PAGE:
My mother is as outgoing as the day is long. Interacting with others–family, friends, strangers, or passersby–is and has always been fuel for her. It’s what gets her out of bed in the morning and it’s what keeps her going. She’s always curious, caring, and genuinely enjoys conversation–with anyone. Seriously, anyone. I love it about her.
It’s also (in my opinion) a big part of why Mom has such good friendships. Wherever we’ve been in life, she’s always had good friends. This has long been a point of admiration for me–not that she had lots of friends, but rather the visible quality of the relationships. They all seemed so close. Until her dementia diagnosis and decline, though, I didn’t understand the depth of connection and power of those friendships.
Mom’s friends come from all phases of her life. Bonnie, Liz, Pam, Kathy, Judy and others go way back to elementary school. They’re still there. Jemella is from the gym in the last 10 or 15 years–and she’s still there. Anne and Linda and Elaine are friends of friends who’ve over time become forever friends with Mom. They’re there too.. Maureen is someone Mom met in her new assisted living community and they’re super tight already.
Regardless of the origin, each of her relationships share common threads. They go beyond the surface and they endure. It’s hard to describe but there is a palpable sense of real care and compassion in these relationships. Put simply, they’re the type of friends I want my kids to be, and to have, when they grow up.
Since Mom’s diagnosis, friends have stepped up in little ways that have gigantic impact. Some friends knew what to expect with Mom’s diagnosis, others didn’t but took it upon themselves to learn. To some extent we’ve all learned together. It’s been a rocky road at times no doubt, but regardless, Mom’s friends have been there at every turn.
Last weekend for example, 4 of her oldest friends coordinated a get together. They drove 70 miles for lunch to get Mom and take her out for lunch. They do it every few months without batting an eye. It makes Mom’s week. Mine too. Every time.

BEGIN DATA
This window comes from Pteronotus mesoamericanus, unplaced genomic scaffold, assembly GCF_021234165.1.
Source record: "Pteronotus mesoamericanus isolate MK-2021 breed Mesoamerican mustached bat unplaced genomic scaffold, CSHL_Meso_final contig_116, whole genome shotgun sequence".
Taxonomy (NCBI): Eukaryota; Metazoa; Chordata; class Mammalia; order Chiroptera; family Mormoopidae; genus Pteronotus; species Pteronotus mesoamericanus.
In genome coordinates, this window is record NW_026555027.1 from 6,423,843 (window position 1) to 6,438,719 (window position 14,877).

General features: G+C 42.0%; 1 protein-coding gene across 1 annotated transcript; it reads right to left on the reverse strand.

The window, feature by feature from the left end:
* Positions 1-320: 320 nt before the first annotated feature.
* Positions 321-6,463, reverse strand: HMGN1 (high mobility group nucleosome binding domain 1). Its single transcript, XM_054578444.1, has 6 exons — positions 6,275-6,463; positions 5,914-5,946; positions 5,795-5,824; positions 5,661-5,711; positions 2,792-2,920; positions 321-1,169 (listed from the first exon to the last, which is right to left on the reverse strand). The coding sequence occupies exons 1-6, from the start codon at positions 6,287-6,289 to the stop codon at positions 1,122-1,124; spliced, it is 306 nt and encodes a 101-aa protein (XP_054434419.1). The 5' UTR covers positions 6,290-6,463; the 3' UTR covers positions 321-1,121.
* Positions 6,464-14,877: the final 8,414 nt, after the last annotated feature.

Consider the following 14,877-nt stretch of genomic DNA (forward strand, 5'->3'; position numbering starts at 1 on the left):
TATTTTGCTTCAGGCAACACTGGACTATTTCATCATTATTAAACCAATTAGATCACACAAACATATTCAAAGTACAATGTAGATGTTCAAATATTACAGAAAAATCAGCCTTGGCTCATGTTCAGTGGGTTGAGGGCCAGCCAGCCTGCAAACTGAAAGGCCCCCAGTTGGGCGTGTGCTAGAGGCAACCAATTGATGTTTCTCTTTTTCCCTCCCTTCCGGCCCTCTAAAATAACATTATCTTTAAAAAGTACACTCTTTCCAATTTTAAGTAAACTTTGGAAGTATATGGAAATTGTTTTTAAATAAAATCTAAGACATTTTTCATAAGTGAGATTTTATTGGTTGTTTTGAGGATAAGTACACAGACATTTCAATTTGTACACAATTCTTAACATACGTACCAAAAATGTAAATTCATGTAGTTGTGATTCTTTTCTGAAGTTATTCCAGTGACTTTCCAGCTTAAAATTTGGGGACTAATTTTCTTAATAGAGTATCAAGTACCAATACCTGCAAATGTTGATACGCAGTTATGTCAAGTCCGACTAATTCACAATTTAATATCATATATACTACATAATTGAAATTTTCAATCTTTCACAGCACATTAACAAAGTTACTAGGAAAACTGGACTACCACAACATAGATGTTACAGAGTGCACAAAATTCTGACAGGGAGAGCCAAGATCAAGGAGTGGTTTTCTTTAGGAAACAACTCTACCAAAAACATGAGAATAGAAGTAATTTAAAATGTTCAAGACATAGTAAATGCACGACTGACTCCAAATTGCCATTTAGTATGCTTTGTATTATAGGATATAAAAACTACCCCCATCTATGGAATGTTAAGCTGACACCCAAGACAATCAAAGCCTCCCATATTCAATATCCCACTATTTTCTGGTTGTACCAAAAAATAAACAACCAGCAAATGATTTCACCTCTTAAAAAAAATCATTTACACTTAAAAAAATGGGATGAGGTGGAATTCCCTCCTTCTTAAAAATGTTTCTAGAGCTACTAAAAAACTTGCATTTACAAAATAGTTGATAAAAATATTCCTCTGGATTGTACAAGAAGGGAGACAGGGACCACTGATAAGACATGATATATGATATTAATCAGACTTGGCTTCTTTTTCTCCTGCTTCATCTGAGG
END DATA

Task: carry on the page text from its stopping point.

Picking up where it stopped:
While it’s beyond wonderful (and no small thing) that her friends are still there, it’s not even the best part. Mom’s friends see her, not the stigma of dementia. That is the best part for me–by a mile.
Part of the Story, Not the Story
They don’t act any differently with Mom than they ever have. If she’s repeating herself, it rolls off their back. When Mom’s confused about something or needs some help finding words, these friends don’t skip a beat. If Mom’s angry or sad or flustered, they support gracefully. As only a true friend, a true carer can do. It’s beautiful.
They treat Mom like their friend Rosemary, not like their friend Rosemary who’s struggling with dementia. In their eyes, she’s not walking around with a Scarlett D on her sweater. Sure, the conversations and lunch dates are different now. They don’t ignore the dementia but they don’t get bogged down with it either. They take it for what it is, just part of Mom’s story not the whole story. Everyone has a story and Mom’s friends get that. Tears flow at times but there are way more laughs.
They connect with their friend as they always have. It’s small and subtle thing with a H-U-G-E impact. I can hear it in her voice after one of these calls or visits or road trips. Mom’s lifted up, almost like the visit or the call reminded her that dementia’s just part of her story, not the entire story.
That’s what makes Mom’s friends amazing. I don’t know what I’d do without them.
Have a loved one in senior living or receiving care in the home?
Please consider sharing your experience in the form of a review. It’s as easy as 1) clicking here 2) searching for your community or agency of interest 3) registering in two steps (no phone number needed and definitely no telemarketing) 4) Leaving your review.
It will take 5 minutes or less and your contribution will help someone else. If you don’t see the community or agency you’re looking for, please email firstname.lastname@example.org and we’ll get it added quickly.